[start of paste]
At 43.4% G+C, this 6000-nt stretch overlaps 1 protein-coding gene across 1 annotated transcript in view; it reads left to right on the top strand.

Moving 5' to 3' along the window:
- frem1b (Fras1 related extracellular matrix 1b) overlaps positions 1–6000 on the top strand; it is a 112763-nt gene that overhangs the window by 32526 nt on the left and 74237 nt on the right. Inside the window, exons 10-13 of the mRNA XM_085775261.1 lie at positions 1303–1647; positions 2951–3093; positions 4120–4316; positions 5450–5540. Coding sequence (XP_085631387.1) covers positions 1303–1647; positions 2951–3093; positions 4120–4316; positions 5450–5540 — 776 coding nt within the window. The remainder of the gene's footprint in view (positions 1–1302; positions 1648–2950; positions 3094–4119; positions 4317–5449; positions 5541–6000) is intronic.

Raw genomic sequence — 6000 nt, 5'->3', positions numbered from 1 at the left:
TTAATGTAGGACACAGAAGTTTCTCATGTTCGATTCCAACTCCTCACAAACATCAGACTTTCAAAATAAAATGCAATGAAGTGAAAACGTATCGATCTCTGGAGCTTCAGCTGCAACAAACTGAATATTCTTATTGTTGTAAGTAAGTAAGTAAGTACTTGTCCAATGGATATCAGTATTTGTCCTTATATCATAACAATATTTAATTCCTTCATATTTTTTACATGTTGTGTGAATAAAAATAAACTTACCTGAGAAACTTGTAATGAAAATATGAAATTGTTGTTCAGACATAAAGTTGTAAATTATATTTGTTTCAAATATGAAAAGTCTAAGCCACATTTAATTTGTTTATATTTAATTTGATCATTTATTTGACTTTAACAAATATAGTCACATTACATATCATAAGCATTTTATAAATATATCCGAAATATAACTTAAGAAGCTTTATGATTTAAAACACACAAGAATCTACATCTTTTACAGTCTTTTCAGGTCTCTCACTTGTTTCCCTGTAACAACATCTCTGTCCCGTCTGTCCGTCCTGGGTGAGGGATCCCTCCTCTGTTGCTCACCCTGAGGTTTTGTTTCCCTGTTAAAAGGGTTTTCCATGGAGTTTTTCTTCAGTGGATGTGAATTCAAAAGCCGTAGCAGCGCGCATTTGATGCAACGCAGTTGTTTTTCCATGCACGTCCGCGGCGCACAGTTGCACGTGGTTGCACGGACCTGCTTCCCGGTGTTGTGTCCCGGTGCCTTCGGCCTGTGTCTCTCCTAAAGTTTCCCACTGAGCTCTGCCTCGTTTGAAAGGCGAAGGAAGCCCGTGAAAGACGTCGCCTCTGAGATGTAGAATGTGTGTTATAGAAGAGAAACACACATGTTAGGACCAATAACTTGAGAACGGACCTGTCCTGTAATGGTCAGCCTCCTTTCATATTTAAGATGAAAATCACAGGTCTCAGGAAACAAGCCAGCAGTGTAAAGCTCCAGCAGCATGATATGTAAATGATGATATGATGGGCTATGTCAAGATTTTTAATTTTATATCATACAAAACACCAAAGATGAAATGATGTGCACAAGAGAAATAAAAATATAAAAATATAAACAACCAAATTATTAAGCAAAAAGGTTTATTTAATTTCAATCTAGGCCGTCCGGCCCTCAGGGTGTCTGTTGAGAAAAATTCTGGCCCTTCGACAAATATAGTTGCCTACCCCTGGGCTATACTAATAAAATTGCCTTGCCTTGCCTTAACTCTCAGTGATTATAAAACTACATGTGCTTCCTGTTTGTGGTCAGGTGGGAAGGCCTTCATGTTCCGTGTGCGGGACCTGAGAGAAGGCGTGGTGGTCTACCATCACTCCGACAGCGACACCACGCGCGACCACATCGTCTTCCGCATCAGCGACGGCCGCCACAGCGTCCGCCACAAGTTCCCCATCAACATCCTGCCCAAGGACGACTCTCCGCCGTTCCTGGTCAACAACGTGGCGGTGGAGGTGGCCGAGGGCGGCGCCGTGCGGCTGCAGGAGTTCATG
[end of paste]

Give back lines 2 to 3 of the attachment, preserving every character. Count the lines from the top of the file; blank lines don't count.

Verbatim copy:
Moving 5' to 3' along the window:
- frem1b (Fras1 related extracellular matrix 1b) overlaps positions 1–6000 on the top strand; it is a 112763-nt gene that overhangs the window by 32526 nt on the left and 74237 nt on the right. Inside the window, exons 10-13 of the mRNA XM_085775261.1 lie at positions 1303–1647; positions 2951–3093; positions 4120–4316; positions 5450–5540. Coding sequence (XP_085631387.1) covers positions 1303–1647; positions 2951–3093; positions 4120–4316; positions 5450–5540 — 776 coding nt within the window. The remainder of the gene's footprint in view (positions 1–1302; positions 1648–2950; positions 3094–4119; positions 4317–5449; positions 5541–6000) is intronic.